[Date Prev][Date Next]   [Thread Prev][Thread Next]   [Date Index][Thread Index][Author Index]

Re: Hello and such

On Wed, 11 Sep 1996, Matthew F. McCabe wrote:

> Dave, that's a great idea.  I just tried it and it works
> wonderfully....although now I must rush back to work....
> Using your idea, loopers will be able to create continuous loops that can
> change textures and tonal centers over time.  Very cool!
> Matt

Actually, credit should go as much to Robert Fripp and Frippertronics as 
to me.   I got the idea from listening to _Let the Power Fall_, Fripp's 
classic looping album.  He would do the same trick, building a little 
structure with the loop, then fading it into the background and building 
more on top of it.  Sometimes you can hear several old structures still 
beeping away in the murk while he's adding new notes.  And those Revox 
tape machines sounded SO nice.  

Someone mentioned how good the Lexicon boxes sounded.  I couldn't agree 
more.  Most digital effects (and many analog ones) seem to do horrible 
things to the dynamic range and liveliness of the original sound.  At 
this point, the only digital effects in my signal chain are the Vortex, 
the JamMan, and a horrible old Boss Pitch Shifter/Delay stomp box that I 
(rarely) use specifically for its artificial, robot-voice quality.  I 
think it actually has only a 12 bit digitizer.  

With this in mind, I think Lexicon COMPLETELY blew it marketing the 
Vortex.  Are they even making them now?  I got mine for $220 last year, 
and word was Lexicon was dropping them due to poor sales.  The marketing 
I did see emphasized the morphing ability (which I hardly ever use) and 
the weirdo effects like Bleen (which does rather sound like an alien 
farting).  But to me, it's just an exquisitely *guitaristic* effects 
box.  Lack of MIDI isn't a big loss.  The envelope follower, expression 
pedal, tap delay, fascinating programs, relatively simple interface,  and 
rich sound quality are HUGE wins.  I just run a rackmount preamp into 
it, and out comes this wonderful sound.  It seems to me much more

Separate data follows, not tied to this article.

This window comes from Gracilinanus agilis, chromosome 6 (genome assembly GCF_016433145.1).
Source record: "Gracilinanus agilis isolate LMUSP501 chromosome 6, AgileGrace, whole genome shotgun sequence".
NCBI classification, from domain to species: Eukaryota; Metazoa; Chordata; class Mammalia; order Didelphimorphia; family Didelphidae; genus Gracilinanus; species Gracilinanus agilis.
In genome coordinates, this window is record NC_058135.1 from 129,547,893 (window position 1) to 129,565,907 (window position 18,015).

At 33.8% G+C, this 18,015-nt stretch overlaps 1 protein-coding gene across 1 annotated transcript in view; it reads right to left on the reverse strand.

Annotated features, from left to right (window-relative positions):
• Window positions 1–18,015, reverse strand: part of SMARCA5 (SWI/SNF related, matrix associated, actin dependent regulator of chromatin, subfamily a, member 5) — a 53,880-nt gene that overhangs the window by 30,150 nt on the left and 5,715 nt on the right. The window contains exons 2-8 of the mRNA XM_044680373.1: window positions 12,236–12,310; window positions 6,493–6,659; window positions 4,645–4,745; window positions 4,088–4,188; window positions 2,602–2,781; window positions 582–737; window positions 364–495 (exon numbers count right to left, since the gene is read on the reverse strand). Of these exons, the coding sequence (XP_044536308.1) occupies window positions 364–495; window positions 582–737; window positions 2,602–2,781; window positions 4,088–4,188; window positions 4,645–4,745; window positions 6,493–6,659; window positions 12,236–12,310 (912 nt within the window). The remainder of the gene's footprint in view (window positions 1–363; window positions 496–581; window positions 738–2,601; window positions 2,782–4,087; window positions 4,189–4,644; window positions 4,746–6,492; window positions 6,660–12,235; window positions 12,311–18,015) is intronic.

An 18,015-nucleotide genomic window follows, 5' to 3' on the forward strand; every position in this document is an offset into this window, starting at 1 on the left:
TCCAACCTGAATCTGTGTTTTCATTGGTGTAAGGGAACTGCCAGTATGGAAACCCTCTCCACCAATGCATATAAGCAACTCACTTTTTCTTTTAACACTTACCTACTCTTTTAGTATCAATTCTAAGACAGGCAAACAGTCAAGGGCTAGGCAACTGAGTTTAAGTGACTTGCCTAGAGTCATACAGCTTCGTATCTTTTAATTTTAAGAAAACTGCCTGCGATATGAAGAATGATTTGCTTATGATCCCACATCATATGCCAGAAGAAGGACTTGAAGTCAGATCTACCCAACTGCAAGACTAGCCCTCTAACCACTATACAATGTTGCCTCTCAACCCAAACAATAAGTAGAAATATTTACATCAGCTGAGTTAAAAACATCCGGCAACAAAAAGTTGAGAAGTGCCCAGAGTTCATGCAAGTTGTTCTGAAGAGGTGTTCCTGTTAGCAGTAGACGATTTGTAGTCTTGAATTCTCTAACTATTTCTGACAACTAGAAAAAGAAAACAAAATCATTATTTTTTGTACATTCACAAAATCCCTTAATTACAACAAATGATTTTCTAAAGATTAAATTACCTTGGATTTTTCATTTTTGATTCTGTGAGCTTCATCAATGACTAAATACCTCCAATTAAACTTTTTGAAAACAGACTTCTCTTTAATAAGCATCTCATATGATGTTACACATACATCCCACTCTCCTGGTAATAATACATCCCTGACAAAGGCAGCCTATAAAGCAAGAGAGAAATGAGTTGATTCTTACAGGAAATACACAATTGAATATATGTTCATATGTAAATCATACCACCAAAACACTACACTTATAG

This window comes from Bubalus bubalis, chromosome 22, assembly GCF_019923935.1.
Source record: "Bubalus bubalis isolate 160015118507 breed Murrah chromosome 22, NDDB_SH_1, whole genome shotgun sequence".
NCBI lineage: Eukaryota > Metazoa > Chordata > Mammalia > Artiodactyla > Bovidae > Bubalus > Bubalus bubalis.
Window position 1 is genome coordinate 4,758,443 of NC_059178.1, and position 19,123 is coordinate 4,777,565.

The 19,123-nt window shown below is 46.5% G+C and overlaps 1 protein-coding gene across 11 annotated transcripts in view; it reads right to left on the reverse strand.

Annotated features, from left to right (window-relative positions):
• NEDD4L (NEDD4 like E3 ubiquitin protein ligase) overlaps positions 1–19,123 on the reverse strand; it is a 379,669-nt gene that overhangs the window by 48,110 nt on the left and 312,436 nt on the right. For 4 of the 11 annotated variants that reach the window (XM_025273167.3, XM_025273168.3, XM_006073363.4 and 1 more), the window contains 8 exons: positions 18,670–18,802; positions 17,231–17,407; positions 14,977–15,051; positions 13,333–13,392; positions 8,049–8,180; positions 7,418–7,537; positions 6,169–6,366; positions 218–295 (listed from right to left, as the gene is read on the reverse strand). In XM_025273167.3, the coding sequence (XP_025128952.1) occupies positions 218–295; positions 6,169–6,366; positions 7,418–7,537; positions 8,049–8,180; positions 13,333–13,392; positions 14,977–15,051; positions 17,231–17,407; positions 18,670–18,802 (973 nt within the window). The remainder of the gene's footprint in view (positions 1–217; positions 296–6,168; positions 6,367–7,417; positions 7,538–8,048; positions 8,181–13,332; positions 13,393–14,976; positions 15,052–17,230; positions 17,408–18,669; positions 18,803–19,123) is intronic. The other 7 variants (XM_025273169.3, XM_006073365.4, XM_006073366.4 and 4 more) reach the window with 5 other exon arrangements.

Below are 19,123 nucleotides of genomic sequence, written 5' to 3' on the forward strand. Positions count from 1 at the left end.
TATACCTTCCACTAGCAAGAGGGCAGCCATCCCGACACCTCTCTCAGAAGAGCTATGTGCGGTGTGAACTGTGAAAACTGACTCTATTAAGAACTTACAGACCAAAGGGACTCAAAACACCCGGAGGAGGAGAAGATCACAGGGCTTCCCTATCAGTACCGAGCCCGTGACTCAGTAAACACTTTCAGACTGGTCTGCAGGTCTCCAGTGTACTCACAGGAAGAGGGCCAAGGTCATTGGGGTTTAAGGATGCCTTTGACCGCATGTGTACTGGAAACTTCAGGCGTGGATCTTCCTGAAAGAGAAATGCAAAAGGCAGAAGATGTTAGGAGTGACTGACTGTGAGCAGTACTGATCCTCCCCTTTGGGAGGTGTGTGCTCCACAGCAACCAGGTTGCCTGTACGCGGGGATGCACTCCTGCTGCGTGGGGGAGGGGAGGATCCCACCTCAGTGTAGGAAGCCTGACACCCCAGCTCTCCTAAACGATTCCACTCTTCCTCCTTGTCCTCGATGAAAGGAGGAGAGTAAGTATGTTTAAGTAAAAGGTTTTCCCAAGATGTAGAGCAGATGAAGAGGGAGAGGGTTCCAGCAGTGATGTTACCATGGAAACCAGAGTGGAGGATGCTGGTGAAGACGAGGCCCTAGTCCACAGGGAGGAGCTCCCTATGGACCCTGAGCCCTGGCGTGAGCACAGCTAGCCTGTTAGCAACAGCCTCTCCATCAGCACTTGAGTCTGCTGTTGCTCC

musician-oriented than the hordes of boxes out there with ten zillion 
"effects" and no character.  

And as long as I'm talking... I have to admit, as many of us do, I'm 
beginning to despair of ever seeing a low-cost, high-function, 
musician-oriented looping device on the commercial market.  They're all 
either too pricy (TC 2290), too limiting (JamMan), poor sound, or (worst) 
out of production.  But... I think there may be a solution.  And that 
solution is software.  

Ordinary desktop PCs and Macs these days offer 16 bit full duplex sound 
recording, huge memories (16 bit stereo sound is about 10mb/minute), and 
blazingly fast CPUs.  And pleasant input devices, in the form of MIDI 
faders, expression pedals, and footswitches, are also commercially 
available.  So why not just turn a PC into our looping device?  It may be 
a little impractical for the stage, but it'd be GREAT for home recording 
and playing.  Performance interaction could occur via any MIDI device, 
and new/clever functionality could be added at the software level.  A gui 
with a keyboard and mouse could be used, rather than the tiny knobs, 
buttons and LCD screens that can fit on a 19" rack.  Save your loops?  
Use the computer's filesystem.  Process your loops in real time.  Switch 
instantly between loops.  Reverse them.  Extend them.  

I really like this idea.  Once you take the hardware issues (digitizing, 
user interface) out of it, it's just a matter of throwing CPU and RAM at 
the problem until it goes away.  

Anyone wanna buy me a new computer so I can write this?